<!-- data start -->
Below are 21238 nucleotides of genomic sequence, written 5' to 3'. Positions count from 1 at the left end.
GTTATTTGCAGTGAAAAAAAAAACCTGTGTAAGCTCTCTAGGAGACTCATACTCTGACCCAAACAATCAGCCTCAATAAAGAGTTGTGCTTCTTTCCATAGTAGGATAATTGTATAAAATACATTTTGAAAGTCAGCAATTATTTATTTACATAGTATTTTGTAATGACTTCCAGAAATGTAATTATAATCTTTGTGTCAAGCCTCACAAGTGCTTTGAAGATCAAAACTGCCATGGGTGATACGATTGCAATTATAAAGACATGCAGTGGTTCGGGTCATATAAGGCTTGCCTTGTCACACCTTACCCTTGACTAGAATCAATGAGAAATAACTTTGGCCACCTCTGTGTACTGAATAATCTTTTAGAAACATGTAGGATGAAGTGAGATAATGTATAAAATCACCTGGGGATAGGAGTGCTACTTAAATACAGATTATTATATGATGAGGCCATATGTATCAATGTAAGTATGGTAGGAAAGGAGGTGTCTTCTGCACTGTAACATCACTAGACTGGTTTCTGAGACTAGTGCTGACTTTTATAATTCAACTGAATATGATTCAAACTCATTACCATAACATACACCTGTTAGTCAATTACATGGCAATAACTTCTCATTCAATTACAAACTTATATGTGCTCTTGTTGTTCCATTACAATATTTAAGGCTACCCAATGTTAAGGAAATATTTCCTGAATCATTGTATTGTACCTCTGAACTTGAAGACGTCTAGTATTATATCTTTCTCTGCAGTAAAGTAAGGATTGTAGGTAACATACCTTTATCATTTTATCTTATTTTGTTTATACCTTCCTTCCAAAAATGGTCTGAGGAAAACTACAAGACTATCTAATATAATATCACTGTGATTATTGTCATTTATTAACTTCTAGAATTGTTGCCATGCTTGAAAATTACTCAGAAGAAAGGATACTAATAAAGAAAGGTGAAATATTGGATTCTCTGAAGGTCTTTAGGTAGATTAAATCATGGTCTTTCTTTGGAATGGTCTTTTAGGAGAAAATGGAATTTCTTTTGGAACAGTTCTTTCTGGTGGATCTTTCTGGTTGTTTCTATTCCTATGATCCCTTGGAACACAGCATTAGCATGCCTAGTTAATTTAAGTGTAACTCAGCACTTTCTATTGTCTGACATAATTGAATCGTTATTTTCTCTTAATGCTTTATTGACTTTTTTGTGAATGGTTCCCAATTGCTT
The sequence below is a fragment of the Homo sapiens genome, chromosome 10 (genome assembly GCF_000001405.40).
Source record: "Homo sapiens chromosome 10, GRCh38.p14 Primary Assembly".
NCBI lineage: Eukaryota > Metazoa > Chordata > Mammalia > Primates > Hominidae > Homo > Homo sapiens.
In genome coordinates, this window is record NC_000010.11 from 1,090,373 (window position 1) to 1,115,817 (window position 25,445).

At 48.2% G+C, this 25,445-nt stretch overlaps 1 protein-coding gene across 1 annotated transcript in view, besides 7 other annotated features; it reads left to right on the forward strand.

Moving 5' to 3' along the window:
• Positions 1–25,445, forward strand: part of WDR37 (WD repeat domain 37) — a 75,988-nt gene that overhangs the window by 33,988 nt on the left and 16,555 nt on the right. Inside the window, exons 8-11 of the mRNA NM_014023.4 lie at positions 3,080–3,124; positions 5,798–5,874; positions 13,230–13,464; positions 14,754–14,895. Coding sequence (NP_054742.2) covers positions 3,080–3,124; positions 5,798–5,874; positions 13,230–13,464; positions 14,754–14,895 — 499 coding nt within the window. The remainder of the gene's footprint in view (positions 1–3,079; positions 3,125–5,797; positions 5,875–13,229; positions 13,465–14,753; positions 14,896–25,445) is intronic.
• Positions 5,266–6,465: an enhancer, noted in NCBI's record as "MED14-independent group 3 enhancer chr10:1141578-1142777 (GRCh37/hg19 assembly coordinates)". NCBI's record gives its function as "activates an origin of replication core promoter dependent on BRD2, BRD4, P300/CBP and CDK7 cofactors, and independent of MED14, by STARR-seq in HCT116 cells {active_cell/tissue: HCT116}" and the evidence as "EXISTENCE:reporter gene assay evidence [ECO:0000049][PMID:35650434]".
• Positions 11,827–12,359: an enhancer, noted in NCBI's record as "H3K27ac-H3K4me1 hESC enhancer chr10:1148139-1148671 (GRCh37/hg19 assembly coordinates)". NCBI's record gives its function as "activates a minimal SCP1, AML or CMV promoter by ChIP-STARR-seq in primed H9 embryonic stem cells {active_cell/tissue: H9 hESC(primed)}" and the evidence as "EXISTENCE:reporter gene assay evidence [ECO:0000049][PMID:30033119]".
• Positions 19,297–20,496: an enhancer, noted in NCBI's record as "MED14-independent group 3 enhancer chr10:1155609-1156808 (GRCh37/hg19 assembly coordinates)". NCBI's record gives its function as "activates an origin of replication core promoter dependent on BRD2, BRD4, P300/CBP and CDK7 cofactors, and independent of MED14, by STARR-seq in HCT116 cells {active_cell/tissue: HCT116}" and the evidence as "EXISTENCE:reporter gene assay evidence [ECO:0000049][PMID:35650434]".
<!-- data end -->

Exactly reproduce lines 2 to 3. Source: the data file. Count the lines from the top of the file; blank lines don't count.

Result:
GTTATTTGCAGTGAAAAAAAAAACCTGTGTAAGCTCTCTAGGAGACTCATACTCTGACCCAAACAATCAGCCTCAATAAAGAGTTGTGCTTCTTTCCATAGTAGGATAATTGTATAAAATACATTTTGAAAGTCAGCAATTATTTATTTACATAGTATTTTGTAATGACTTCCAGAAATGTAATTATAATCTTTGTGTCAAGCCTCACAAGTGCTTTGAAGATCAAAACTGCCATGGGTGATACGATTGCAATTATAAAGACATGCAGTGGTTCGGGTCATATAAGGCTTGCCTTGTCACACCTTACCCTTGACTAGAATCAATGAGAAATAACTTTGGCCACCTCTGTGTACTGAATAATCTTTTAGAAACATGTAGGATGAAGTGAGATAATGTATAAAATCACCTGGGGATAGGAGTGCTACTTAAATACAGATTATTATATGATGAGGCCATATGTATCAATGTAAGTATGGTAGGAAAGGAGGTGTCTTCTGCACTGTAACATCACTAGACTGGTTTCTGAGACTAGTGCTGACTTTTATAATTCAACTGAATATGATTCAAACTCATTACCATAACATACACCTGTTAGTCAATTACATGGCAATAACTTCTCATTCAATTACAAACTTATATGTGCTCTTGTTGTTCCATTACAATATTTAAGGCTACCCAATGTTAAGGAAATATTTCCTGAATCATTGTATTGTACCTCTGAACTTGAAGACGTCTAGTATTATATCTTTCTCTGCAGTAAAGTAAGGATTGTAGGTAACATACCTTTATCATTTTATCTTATTTTGTTTATACCTTCCTTCCAAAAATGGTCTGAGGAAAACTACAAGACTATCTAATATAATATCACTGTGATTATTGTCATTTATTAACTTCTAGAATTGTTGCCATGCTTGAAAATTACTCAGAAGAAAGGATACTAATAAAGAAAGGTGAAATATTGGATTCTCTGAAGGTCTTTAGGTAGATTAAATCATGGTCTTTCTTTGGAATGGTCTTTTAGGAGAAAATGGAATTTCTTTTGGAACAGTTCTTTCTGGTGGATCTTTCTGGTTGTTTCTATTCCTATGATCCCTTGGAACACAGCATTAGCATGCCTAGTTAATTTAAGTGTAACTCAGCACTTTCTATTGTCTGACATAATTGAATCGTTATTTTCTCTTAATGCTTTATTGACTTTTTTGTGAATGGTTCCCAATTGCTT
The sequence below is a fragment of the Homo sapiens genome, chromosome 10 (genome assembly GCF_000001405.40).